Sen. Elizabeth Warren speaks during a hearing

Sen. Elizabeth Warren (D-Mass.) speaks during a hearing on September 28, 2021.

(Photo: Patrick Semansky/Pool/AFP via Getty Images)

Warren Demands Facebook-Instagram Explain Censorship of Pro-Palestinian Content

"It is more important than ever that social media platforms do not censor truthful and legitimate content, particularly as people around the world turn to online communities to share and find information."

Progressive U.S. Sen. Elizabeth Warren on Thursday sent a letter to Meta CEO Mark Zuckerberg demanding answers to questions about the Facebook and Instagram parent company's alleged suppression of pro-Palestinian content during the ongoing Israeli obliteration of Gaza.

"Over 90 human rights and civil society organizations have raised alarm about Meta's reported suppression, filtering, and mistranslation of Palestine-related content over the past two months, calling on the company to provide additional transparency as to content moderation and to address discriminatory algorithmic design," Warren (D-Mass.) wrote.

The senator is seeking clarification regarding documented occurrences on Facebook and Instagram of censorship of pro-Palestinian content, labeling the Palestinian flag as "potentially offensive," and translating the words "Palestinian" and "Alhamdulilah"—Arabic for "praise be to God"—as "Palestinian terrorist."

"Even more concerning, Meta reportedly manipulated its content filters to apply stricter standards to content generated in Palestine compared to the standards in place in the rest of the region and the world," Warren noted.

The senator wrote:

Meta generally hides comments designated as hateful only when its content moderation systems are 80% certain that they violate the platform's policies. The Wall Street Journal reported that after Hamas' October 7 attacks, Meta tightened those filters, "as part of 'temporary risk response measures'—emergency calming efforts of the sort that Meta has previously deployed in wars, potential genocides, and the Jan. 6, 2021 U.S. Capitol riot—Meta cut that threshold in half over a swath of the Middle East, hiding any comment deemed 40% likely to be inflammatory." Meta also changed the default settings on Facebook to limit who could comment on content created "in the region." Soon thereafter, however, Meta lowered the bar further for Palestine only, hiding comments from users in the occupied Palestinian territories if its automated system judged there was at least a 25% chance they violated Meta's rules.

"Unsurprisingly given these changes, Instagram users have reported numerous instances of account suspensions and content suppression linked to communications regarding Palestine," Warren said. "The social media nonprofit 7amleh, also known as the Arab Center for Social Media Advancement, documented more than 200 cases of alleged censorship by Meta in the three weeks following Hamas' October 7 attack. Instagram users reported they were restricted from posting or livestreaming and had their content marked as 'sensitive.'"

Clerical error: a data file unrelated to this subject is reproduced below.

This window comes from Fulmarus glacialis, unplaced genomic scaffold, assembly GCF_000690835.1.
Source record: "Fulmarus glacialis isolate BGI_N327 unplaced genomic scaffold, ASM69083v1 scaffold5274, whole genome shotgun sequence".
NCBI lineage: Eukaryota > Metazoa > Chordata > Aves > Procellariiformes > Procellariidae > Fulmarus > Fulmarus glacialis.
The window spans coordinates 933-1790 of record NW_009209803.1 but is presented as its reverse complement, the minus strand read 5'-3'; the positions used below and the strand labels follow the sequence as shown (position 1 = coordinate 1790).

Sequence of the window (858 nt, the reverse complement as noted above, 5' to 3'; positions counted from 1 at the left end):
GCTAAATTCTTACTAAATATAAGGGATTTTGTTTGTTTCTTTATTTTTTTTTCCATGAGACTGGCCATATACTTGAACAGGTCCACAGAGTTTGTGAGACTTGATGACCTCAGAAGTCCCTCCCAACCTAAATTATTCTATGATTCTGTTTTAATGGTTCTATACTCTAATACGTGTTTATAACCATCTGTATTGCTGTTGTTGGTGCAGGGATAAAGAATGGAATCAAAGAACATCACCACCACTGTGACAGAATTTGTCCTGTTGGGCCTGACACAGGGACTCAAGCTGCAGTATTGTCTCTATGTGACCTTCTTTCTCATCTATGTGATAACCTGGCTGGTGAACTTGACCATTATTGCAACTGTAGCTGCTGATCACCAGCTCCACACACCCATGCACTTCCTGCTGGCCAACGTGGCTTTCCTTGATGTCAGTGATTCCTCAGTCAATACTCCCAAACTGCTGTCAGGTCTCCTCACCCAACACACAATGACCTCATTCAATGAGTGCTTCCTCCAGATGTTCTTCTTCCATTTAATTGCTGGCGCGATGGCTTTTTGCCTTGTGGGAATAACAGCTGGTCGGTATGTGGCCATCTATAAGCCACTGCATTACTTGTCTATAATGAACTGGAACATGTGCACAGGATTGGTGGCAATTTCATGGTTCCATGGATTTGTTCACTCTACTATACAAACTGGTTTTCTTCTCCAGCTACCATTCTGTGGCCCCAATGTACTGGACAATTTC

"Other users posted screenshots showing their Stories about Palestine received significantly fewer views than other Stories posted on the same day, suggesting that Instagram may be shadowbanning material—that is, limiting the visibility of users posts without notifying them," she added. "Multiple journalists have also reported issues with their accounts, including reports of flagging Arabic posts but not identical English or Hebrew versions."

As Warren noted in her letter, "these problems are not new for Meta." Past probes by Human Rights Watch, The New York Times, and others have exposed Meta's suppression of pro-Palestinian posts and revelations of Israeli human rights abuses, as well as the company's over-enforcement of Arabic language content.

Meanwhile, "Meta's content moderation systems and practices have also exacerbated violence and failed to combat hate speech," Warren asserted. "Facebook... recently approved paid advertisements by a right-wing Israeli group calling for the assassination of a pro-Palestine activist, and subsequent test ads submitted by 7amleh calling for the murder of Palestinian civilians."

"Amidst the horrific Hamas terrorist attacks in Israel, a humanitarian catastrophe including the deaths of thousands of civilians in Gaza, and the killing of dozens of journalists, it is more important than ever that social media platforms do not censor truthful and legitimate content," she added, "particularly as people around the world turn to online communities to share and find information about developments in the region."

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